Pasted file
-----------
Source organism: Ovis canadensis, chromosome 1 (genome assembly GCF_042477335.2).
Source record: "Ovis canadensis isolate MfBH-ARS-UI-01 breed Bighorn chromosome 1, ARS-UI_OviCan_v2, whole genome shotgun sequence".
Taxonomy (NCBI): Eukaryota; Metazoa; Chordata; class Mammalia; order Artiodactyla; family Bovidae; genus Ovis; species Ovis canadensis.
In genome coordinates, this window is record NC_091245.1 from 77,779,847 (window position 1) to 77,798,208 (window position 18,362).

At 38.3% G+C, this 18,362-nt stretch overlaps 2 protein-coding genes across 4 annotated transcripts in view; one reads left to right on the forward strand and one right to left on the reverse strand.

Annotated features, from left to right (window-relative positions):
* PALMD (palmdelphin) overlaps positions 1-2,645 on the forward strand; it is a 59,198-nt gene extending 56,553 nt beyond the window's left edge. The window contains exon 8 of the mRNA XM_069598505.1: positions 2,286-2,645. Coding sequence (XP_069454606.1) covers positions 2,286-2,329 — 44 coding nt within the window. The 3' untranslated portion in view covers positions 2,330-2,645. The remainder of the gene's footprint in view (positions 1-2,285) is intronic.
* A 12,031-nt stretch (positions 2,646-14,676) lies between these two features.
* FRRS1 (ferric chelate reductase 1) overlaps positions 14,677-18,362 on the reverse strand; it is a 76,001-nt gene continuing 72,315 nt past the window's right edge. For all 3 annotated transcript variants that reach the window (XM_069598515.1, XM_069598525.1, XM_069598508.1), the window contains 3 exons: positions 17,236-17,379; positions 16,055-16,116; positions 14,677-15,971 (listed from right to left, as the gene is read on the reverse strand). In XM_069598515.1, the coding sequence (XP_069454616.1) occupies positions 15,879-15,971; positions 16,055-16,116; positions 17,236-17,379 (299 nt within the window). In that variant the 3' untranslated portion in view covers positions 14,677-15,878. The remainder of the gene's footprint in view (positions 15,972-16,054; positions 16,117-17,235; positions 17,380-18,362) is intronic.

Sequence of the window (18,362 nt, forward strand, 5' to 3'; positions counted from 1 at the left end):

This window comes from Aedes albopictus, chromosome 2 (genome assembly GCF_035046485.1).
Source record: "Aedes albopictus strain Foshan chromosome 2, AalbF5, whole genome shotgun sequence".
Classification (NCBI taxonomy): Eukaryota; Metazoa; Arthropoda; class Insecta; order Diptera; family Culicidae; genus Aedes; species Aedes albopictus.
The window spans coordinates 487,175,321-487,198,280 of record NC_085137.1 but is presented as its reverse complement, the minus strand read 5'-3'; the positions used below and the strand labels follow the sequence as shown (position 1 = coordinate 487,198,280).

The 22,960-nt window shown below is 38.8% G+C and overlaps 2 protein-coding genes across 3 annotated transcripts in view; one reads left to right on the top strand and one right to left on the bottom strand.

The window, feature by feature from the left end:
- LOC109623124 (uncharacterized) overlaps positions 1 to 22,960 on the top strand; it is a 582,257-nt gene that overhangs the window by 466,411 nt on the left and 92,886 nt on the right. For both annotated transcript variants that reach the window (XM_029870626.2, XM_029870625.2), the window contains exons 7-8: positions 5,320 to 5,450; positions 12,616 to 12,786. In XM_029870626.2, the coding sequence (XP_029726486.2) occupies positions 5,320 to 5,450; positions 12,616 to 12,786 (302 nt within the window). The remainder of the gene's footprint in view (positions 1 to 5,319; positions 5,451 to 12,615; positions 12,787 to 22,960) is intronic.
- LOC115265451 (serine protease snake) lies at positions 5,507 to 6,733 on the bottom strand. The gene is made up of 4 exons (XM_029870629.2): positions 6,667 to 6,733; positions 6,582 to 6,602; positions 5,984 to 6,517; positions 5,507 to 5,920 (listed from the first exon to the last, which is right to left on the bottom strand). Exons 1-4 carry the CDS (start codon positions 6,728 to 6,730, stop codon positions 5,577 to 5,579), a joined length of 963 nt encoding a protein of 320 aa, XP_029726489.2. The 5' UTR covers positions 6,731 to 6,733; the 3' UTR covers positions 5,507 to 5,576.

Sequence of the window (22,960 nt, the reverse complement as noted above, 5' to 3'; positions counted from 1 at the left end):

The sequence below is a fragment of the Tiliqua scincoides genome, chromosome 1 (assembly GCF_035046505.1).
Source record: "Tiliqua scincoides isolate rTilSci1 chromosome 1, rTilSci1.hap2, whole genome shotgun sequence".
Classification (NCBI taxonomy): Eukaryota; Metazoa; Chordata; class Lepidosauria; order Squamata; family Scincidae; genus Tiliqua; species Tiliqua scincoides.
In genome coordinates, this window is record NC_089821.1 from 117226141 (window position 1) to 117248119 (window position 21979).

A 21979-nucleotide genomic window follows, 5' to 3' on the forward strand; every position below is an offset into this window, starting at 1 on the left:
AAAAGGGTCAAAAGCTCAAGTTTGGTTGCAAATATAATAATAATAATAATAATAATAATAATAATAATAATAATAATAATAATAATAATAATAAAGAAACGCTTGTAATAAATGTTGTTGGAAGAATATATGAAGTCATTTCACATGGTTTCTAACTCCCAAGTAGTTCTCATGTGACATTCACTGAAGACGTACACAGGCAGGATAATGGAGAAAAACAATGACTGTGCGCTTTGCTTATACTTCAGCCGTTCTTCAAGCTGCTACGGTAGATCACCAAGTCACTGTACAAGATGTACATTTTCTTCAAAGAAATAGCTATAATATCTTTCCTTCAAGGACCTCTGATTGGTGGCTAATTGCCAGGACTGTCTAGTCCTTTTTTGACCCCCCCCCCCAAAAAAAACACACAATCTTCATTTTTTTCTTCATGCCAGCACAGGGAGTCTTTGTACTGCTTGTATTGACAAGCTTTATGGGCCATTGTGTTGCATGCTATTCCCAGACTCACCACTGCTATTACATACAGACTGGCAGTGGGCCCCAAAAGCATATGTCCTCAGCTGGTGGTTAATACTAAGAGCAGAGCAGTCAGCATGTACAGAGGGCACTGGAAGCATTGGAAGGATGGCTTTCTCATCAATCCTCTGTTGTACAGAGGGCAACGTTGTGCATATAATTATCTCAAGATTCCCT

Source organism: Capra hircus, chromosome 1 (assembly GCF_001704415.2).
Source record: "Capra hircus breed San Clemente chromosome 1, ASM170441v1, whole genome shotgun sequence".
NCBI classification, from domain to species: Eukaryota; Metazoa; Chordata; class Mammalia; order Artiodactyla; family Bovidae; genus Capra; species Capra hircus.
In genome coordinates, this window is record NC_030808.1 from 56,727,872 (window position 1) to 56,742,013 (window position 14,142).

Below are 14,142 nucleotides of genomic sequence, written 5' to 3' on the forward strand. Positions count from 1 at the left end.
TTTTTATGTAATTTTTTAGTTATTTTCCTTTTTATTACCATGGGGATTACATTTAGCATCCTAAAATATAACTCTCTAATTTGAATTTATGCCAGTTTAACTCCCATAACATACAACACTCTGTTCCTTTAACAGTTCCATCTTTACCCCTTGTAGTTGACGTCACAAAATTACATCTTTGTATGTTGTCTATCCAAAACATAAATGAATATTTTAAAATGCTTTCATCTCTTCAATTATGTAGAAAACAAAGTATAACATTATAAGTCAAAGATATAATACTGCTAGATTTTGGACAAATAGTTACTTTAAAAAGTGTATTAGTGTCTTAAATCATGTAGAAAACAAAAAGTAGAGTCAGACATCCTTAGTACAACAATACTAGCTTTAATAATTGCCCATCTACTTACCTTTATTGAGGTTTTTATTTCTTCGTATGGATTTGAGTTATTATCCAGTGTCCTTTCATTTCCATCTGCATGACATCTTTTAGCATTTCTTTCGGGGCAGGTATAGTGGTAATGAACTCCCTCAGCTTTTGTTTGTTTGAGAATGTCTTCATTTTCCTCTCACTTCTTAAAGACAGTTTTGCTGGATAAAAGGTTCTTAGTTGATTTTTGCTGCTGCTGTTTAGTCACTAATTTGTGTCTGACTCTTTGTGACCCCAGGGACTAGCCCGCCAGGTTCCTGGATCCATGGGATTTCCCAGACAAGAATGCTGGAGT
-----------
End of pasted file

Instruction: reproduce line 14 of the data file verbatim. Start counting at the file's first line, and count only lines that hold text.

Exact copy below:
The window spans coordinates 487,175,321-487,198,280 of record NC_085137.1 but is presented as its reverse complement, the minus strand read 5'-3'; the positions used below and the strand labels follow the sequence as shown (position 1 = coordinate 487,198,280).